Today, climate activists marked Africa Day by staging protests at Total’s petrol stations. The protests took place in Benin, Togo, the Democratic Republic of Congo, Uganda, Kenya, Egypt, Ghana and Nigeria. The protests highlighted Total’s human rights violations, greenwashing strategies and climate inaction.
Total is involved in controversial projects across the continent, notably the East African Crude Oil Pipeline (EACOP) and the Mozambique Liquified Natural Gas (LNG) project that have witnessed displacement of local communities from their ancestral land as well as several human rights abuses other issues that have been called out by activists and frontline communities.
Vanessa Nakate, a Ugandan activist, said: “We cannot drink oil. This is why we cannot accept the construction of the East African Crude oil pipeline. It is going to cause massive displacement of people, destruction of ecosystems and wildlife habitats. We have no future in extraction of oil because it only means destroying the livelihoods of the people and the planet. It is time to choose people above pipelines. It is time to rise up for the people and the planet.”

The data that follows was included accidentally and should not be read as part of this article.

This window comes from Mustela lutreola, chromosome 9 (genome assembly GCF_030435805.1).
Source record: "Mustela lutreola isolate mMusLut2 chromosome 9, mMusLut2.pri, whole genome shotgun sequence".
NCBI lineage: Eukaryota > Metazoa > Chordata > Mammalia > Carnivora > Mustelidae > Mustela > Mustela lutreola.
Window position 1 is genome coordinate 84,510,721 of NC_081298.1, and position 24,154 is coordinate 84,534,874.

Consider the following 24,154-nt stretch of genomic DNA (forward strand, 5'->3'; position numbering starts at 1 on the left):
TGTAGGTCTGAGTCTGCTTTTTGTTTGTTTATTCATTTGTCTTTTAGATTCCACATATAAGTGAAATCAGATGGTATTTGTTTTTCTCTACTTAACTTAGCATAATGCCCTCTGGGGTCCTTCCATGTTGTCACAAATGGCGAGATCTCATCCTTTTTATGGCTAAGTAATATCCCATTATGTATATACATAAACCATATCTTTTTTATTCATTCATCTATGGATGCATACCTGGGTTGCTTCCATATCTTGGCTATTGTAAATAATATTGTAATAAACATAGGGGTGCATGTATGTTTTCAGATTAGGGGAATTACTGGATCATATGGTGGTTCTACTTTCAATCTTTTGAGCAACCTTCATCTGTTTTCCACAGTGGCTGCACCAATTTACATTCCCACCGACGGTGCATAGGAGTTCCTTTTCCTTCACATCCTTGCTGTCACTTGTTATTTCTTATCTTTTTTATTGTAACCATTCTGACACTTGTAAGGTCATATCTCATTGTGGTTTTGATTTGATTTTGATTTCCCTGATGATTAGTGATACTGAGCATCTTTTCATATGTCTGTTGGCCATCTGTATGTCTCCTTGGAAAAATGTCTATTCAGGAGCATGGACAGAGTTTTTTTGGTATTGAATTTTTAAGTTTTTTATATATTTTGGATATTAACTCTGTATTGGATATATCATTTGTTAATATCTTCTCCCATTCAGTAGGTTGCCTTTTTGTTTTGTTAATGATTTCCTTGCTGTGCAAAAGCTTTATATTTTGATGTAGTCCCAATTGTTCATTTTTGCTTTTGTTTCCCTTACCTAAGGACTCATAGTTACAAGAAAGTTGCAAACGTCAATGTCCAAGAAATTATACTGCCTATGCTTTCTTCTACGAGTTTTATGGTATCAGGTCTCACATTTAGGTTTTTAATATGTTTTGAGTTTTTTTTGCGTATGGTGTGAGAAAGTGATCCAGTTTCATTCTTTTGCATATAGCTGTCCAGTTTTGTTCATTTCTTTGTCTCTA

Andre Moliro, DRC activist, said: “Total’s fossil fuel developments pose grave risks to protected environments, water sources and wetlands in the Great Lakes and East Africa regions. Communities have been raising concerns on the impact of oil extraction on Lake Albert fisheries and the disastrous consequences of an oil spill in Lake Victoria, that would affect millions of people that rely on the two lakes for their livelihoods, watersheds for drinking water and food production.”